Every street has two directions, but in the South Bronx, both can lead to potential destruction. It takes a brave, creative teenager to channel his "gang banging" energy into a positive path, dead center on the dance floor. Willie Estrada knew that he could continue to fight on the mean streets but ultimately end up in jail, an obit in the newspaper or utilize his dance talents in a civilized manner. He chose the latter. Born in Puerto Rico, at the tender age of two, he arrived with his family to New York. "I've been dancing since I was 5 years old", shares an enthusiastic Willie. "I even have a video of me from 1961 dancing with a girl my age while dressed in a suit and tie". Willie comes from a musical family as his father was in a band that performed for all occasions. "My Dad was the singer, but he was also a great dancer, as was my mom whom I danced with at Roseland on a couple of occasions during the mid 70's", explains Willie. Dancing to his fathers live music, his family realized early on that Willie was a natural when it came to dance.
Five years prior to John Travolta pulsating on the big screen, creating a hustle fever, Willie had his temperature under control helping to take the house party dances to the formidable night clubs. In 1972, Willie and his friends frequented house parties where some of the teens were integrating their slow grinding steps (called the 500) into a more acceptable 5 step dance.
"It was simple in nature and intended to bring male and female partners together by way of a social dance, which was more acceptable to parents in terms of house parties and the way their young teenage girls danced with the boys," explains Willie. In the early stages the dance lacked turns and intricate steps. The first rendition was sensual and sexy, dancing very close with the partner. "That first version was short lived, as the dance morphed into what was known as the Push and Pull Hustle, which utilized the 5 step approach of 1973". Later, that same year, the first 6-step hustle was created, which was better known as the Rope Hustle, implementing simple turns and spins. Then, in 1974, the Latin Hustle was born. The new derivative was a 6-step dance combining turns, fancy spins and amalgamations. A new era of dance was born in New York City, spearheaded by the Latino Community. After a half year stint in the Marines, Willie returned and the Hustle had outgrown it's pampers. St. Mary’s was the place to dance. "There were smiles everywhere you looked, and the scene was surreal," shares Willie. He was taken back by the style, grace, elegance and maturity that the dance had evolved to. "Oh sure!... you saw Latinos dancing Salsa, and Mambo, and before that the Boogaloo, but there was never a dance like this created by the Latin community before", explains Willie. The dance was exciting and beautiful to watch and had more then just steps; it had feet, as it was running across the country. With its huge popularity gave rise to dance contests and media attention, developing magic on the dance floor. Some of the most popular artists were capitalizing on the disco explosion using all the buzz words in their lyrics like "Latin Hustle", "Spanish Hustle"...... "As the music caught up with this dance craze, the competition became a lot more intense, and inevitably, the Hustle gained global prominence on the pages of History. A few of the 1st generation Hustle dancers led the way, such as Floyd Chisolm. They started adding lifts and tricks to the Hustle, taking it to a whole new level. The Latin Hustle remains to be the last Original dance ever created in New York City", shares Willie.
Gaining attention for his creativity and dance style, Willie was recruited by George Vascones to join the popular dance troop the 'Latin Symbolics' in 1974. "We had many dance teams within the Latin Symbolics, in all categories," recalls Willie. The dance troop gave many young Latin dance stars the exposure to shine and experience the art of performing throughout the states.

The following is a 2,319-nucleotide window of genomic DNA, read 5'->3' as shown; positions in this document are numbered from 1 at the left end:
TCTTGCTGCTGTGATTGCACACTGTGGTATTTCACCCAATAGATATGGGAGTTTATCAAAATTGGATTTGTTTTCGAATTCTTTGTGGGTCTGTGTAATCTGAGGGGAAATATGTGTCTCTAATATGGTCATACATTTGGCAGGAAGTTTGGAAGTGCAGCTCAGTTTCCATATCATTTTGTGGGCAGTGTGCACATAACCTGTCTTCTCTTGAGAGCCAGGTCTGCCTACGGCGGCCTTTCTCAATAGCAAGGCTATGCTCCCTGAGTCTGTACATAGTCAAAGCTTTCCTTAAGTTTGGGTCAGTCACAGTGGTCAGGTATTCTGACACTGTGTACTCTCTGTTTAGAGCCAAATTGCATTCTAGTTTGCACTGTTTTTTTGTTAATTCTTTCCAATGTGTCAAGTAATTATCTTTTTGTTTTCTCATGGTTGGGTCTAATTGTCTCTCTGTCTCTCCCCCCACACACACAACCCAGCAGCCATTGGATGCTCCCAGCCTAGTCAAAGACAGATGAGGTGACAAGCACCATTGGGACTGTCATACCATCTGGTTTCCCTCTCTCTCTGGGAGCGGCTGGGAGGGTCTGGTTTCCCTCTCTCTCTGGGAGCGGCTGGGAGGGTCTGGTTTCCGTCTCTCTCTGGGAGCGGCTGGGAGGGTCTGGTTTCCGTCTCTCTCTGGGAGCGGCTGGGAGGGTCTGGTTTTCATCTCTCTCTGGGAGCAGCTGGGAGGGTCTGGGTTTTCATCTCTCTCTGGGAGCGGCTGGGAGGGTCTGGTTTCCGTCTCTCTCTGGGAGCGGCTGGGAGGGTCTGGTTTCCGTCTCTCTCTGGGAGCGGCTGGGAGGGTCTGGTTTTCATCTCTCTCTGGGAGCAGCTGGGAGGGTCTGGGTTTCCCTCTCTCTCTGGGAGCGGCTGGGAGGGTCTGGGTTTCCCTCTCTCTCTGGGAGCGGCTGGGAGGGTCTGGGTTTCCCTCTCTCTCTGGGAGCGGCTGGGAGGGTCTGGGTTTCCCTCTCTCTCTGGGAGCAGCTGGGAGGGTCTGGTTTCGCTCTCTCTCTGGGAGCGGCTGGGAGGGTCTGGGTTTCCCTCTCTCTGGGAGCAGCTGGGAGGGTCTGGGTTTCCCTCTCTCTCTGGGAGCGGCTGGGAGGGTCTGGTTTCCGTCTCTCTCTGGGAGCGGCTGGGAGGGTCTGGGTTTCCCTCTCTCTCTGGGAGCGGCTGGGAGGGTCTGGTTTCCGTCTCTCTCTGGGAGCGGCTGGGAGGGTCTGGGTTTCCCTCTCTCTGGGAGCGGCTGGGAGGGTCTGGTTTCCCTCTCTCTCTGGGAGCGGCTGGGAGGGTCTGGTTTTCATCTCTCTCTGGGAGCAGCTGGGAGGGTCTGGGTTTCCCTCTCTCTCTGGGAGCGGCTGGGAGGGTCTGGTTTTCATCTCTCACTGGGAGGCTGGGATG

The South Bronx was becoming the epicenter for a dance that began as the Rock and migrated into the Latin Hustle. The Rock-Hustle gave dancers the freedom and autonomy to make the transition from freestyle to touch dancing. The interest level in the dance and the music that supported it was limitless. Like a TV remote control, you could flip the dial to find the right nightclub venue. The choices were endless. Fusing his skills from The Symbolics with the evolving hustle, Willie became an early riser in the Hustle world making all the right turns on the dance highway. He would frequent clubs like The 310 1/2 in the Bronx, "this is where all the best hustle dancers hung out" shares Willie. The Red and White, The Fresh, the Kontiki, The Forbidden Fruit, The Ipanima, Barney Googles, The Corso, The Boombamacaoo, The Charisma, The Copacabana, The Loft, The Palladium, The Continental Baths, the Bon Sua, Roseland and the Starship Discovery... keeping good company with the likes of legendary dancers Floyd Chisolm, Willie Wip, Tony Febles, George Vascones, Debbie Benitez, Gladys Rodriguez, and fellow members of the Latin Symbolics dance team. Initially, Willie partnered with Maggie Solis and later on with his girlfriend Elba Santiago who turned their romance to the dance floor as they coined their professional name "Touch Of Elegance". Over the next few years, Willie trained and developed new partnerships, including Millie Silva, another member of the Latin Symbolics. The young Marine would always have multiple projects under his belt. He would have partnerships in all forms of dance including his street roots. His Rock Dance partners, included Willie Rivera, aka “Willie Wip”, and Robert Feliciano. Keeping his creative juices flowing, Willie along with his rock dance partner joined forces with Hector Berrios and Pete Martinez, creating the first four-man rock routine in New York. Inspired by the creative minds and feet of dancers like Fred Astaire, Gene Kelly, The Nicholas Brothers, Sammy Davis Jr. and Gregory Hines, Willie had that fire and put his skills to the test in contests up against the best including the likes of Floyd Chisolm, Billy Fajardo, Dante, Jose Domenicano and achieving victory. With the Latin Symbolics he performed at many clubs throughout New York as well as TV shows, the most notable was a show called "Night Life". Willie stacked up many home runs, but other opportunities were knocking. His name was on every promoter’s “A list”. As a hustle trailblazer, he was recruited by David Maldonado in 1978 to help promote and market nightclubs. Very cerebral, after a couple of successful years promoting concerts and shows, he was recruited by Ralph Mercado, the biggest Latin Concert Promoter in NYC, to run his City Wide Concert promotions. From there, the innovative Willie was offered the opportunity to become the House Promoter for the biggest nightclub in New York, "Bond International Casino" on 45th St. and Broadway. He single handedly turned "Bond’s" into the number 1 nightclub in New York which had a capacity of nearly 5,000 people. “Willie Estrada Presents”, soon became a household name in New York, and it stayed that way for the next decade, hosting one successful event after another. Back in the 80’, Willie switched direction and began to produce and promote concerts in addition to managing artists. "After many years of club and concert promotions, I started working with my old friend Juan Toro, and started booking artists for the Relentless Agency in New York," explains Willie. After a couple of years Willie set out on his own. After successfully forging great relationships in the entertainment field it was time to release his own company. Latin Empire Entertainment Group was born. Promoting the biggest names in the Latin field of arts. In 2009 Willie was honored by Latin Pride Magazine as the Latin Music Impresario of the Year, at the Latin Pride National Awards, held in Boston. This award was in recognition of his outstanding work with some of the premier Latin Artist in the United States. In 2010 Willie joined forces with SoulRican Entertainment as the President working alongside of CEO Kevin Rivera, producing and promoting concerts in several genres including Funk & Soul, Hip Hop, R&B and Latin. Willie hosts an annual event to benefit the youth of the South Bronx, entitled "Teach the Children Festival", which is the foundation and platform for promoting the importance of education an literacy to our younger generation. He completed a European Tour in 2011, a 12 day Mexico tour in January of 2013, and has 3 more European Tours this year traveling to Switzerland, United Kingdom, Austria, Finland, Holland, Belgium, Norway, Slovenia, Paris, Italy, Sweden, Wales, Germany, with more offers on the table. Still as active as he was as a kid on the mean streets of the Bronx, Willie has made many sharp turns and ultimately steered in the right direction. During his younger years, Willie flirted with the dangers of street gangs but turned that negative life style into a rewarding career in dance, helping to change the mindset of younger people. He hopes his message about dance will resonate with others. His mantra: “Work hard, rock and hustle, the perfect recipe for success. The synergy of combing the music with the dance and energy.”